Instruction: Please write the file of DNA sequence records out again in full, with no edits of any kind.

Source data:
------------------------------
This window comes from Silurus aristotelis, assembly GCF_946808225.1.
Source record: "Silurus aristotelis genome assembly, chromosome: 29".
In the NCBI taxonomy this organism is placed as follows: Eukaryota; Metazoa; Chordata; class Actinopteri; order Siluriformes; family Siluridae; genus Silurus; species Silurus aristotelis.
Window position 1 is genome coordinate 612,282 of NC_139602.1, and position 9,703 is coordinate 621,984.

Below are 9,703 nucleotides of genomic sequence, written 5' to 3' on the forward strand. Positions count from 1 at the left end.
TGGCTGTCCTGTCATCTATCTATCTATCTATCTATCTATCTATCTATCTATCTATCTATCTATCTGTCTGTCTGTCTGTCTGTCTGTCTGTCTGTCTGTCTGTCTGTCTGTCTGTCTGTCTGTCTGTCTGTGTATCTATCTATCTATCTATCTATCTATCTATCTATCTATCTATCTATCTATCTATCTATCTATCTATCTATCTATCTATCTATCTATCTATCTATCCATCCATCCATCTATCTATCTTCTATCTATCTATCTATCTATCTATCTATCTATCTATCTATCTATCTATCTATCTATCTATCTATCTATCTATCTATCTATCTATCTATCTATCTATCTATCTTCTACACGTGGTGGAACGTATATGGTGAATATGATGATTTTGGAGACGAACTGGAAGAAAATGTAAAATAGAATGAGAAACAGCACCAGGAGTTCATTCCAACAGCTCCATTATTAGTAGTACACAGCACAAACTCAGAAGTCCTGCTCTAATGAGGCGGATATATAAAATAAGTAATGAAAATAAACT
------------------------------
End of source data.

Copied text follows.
This window comes from Silurus aristotelis, assembly GCF_946808225.1.
Source record: "Silurus aristotelis genome assembly, chromosome: 29".
In the NCBI taxonomy this organism is placed as follows: Eukaryota; Metazoa; Chordata; class Actinopteri; order Siluriformes; family Siluridae; genus Silurus; species Silurus aristotelis.
Window position 1 is genome coordinate 612,282 of NC_139602.1, and position 9,703 is coordinate 621,984.

Below are 9,703 nucleotides of genomic sequence, written 5' to 3' on the forward strand. Positions count from 1 at the left end.
TGGCTGTCCTGTCATCTATCTATCTATCTATCTATCTATCTATCTATCTATCTATCTATCTATCTGTCTGTCTGTCTGTCTGTCTGTCTGTCTGTCTGTCTGTCTGTCTGTCTGTCTGTCTGTCTGTCTGTGTATCTATCTATCTATCTATCTATCTATCTATCTATCTATCTATCTATCTATCTATCTATCTATCTATCTATCTATCTATCTATCTATCTATCTATCCATCCATCCATCTATCTATCTTCTATCTATCTATCTATCTATCTATCTATCTATCTATCTATCTATCTATCTATCTATCTATCTATCTATCTATCTATCTATCTATCTATCTATCTATCTATCTTCTACACGTGGTGGAACGTATATGGTGAATATGATGATTTTGGAGACGAACTGGAAGAAAATGTAAAATAGAATGAGAAACAGCACCAGGAGTTCATTCCAACAGCTCCATTATTAGTAGTACACAGCACAAACTCAGAAGTCCTGCTCTAATGAGGCGGATATATAAAATAAGTAATGAAAATAAACT